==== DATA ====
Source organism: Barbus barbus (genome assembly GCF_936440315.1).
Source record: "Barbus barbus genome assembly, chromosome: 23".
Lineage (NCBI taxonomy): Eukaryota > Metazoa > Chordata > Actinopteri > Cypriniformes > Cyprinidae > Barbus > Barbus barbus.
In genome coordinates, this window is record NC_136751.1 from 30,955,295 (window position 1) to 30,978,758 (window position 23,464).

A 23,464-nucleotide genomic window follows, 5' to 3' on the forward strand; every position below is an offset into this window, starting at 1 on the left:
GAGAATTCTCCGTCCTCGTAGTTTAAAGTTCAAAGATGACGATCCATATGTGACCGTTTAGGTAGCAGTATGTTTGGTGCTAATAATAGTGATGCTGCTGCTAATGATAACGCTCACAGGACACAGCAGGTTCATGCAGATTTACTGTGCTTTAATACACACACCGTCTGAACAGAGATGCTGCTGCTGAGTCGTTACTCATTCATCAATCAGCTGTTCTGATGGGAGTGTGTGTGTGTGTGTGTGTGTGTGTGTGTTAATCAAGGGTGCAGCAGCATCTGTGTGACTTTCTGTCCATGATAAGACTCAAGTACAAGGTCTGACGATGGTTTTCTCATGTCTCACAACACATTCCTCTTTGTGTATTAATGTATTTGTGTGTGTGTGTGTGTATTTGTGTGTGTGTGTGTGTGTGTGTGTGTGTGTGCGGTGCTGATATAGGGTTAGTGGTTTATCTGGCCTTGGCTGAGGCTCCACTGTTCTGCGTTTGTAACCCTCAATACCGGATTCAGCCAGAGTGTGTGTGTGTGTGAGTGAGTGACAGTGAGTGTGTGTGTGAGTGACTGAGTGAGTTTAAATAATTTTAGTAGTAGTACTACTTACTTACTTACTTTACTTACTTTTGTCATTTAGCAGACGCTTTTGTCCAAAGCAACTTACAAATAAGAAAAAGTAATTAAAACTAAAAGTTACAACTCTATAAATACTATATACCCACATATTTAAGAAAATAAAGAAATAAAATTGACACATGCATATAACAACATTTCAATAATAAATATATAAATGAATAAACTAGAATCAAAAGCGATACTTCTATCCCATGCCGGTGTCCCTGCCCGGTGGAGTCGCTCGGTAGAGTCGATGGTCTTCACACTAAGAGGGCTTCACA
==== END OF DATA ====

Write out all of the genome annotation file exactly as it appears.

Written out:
Source organism: Barbus barbus (genome assembly GCF_936440315.1).
Source record: "Barbus barbus genome assembly, chromosome: 23".
Lineage (NCBI taxonomy): Eukaryota > Metazoa > Chordata > Actinopteri > Cypriniformes > Cyprinidae > Barbus > Barbus barbus.
In genome coordinates, this window is record NC_136751.1 from 30,955,295 (window position 1) to 30,978,758 (window position 23,464).

A 23,464-nucleotide genomic window follows, 5' to 3' on the forward strand; every position below is an offset into this window, starting at 1 on the left:
GAGAATTCTCCGTCCTCGTAGTTTAAAGTTCAAAGATGACGATCCATATGTGACCGTTTAGGTAGCAGTATGTTTGGTGCTAATAATAGTGATGCTGCTGCTAATGATAACGCTCACAGGACACAGCAGGTTCATGCAGATTTACTGTGCTTTAATACACACACCGTCTGAACAGAGATGCTGCTGCTGAGTCGTTACTCATTCATCAATCAGCTGTTCTGATGGGAGTGTGTGTGTGTGTGTGTGTGTGTGTGTGTTAATCAAGGGTGCAGCAGCATCTGTGTGACTTTCTGTCCATGATAAGACTCAAGTACAAGGTCTGACGATGGTTTTCTCATGTCTCACAACACATTCCTCTTTGTGTATTAATGTATTTGTGTGTGTGTGTGTGTATTTGTGTGTGTGTGTGTGTGTGTGTGTGTGTGTGCGGTGCTGATATAGGGTTAGTGGTTTATCTGGCCTTGGCTGAGGCTCCACTGTTCTGCGTTTGTAACCCTCAATACCGGATTCAGCCAGAGTGTGTGTGTGTGTGAGTGAGTGACAGTGAGTGTGTGTGTGAGTGACTGAGTGAGTTTAAATAATTTTAGTAGTAGTACTACTTACTTACTTACTTTACTTACTTTTGTCATTTAGCAGACGCTTTTGTCCAAAGCAACTTACAAATAAGAAAAAGTAATTAAAACTAAAAGTTACAACTCTATAAATACTATATACCCACATATTTAAGAAAATAAAGAAATAAAATTGACACATGCATATAACAACATTTCAATAATAAATATATAAATGAATAAACTAGAATCAAAAGCGATACTTCTATCCCATGCCGGTGTCCCTGCCCGGTGGAGTCGCTCGGTAGAGTCGATGGTCTTCACACTAAGAGGGCTTCACA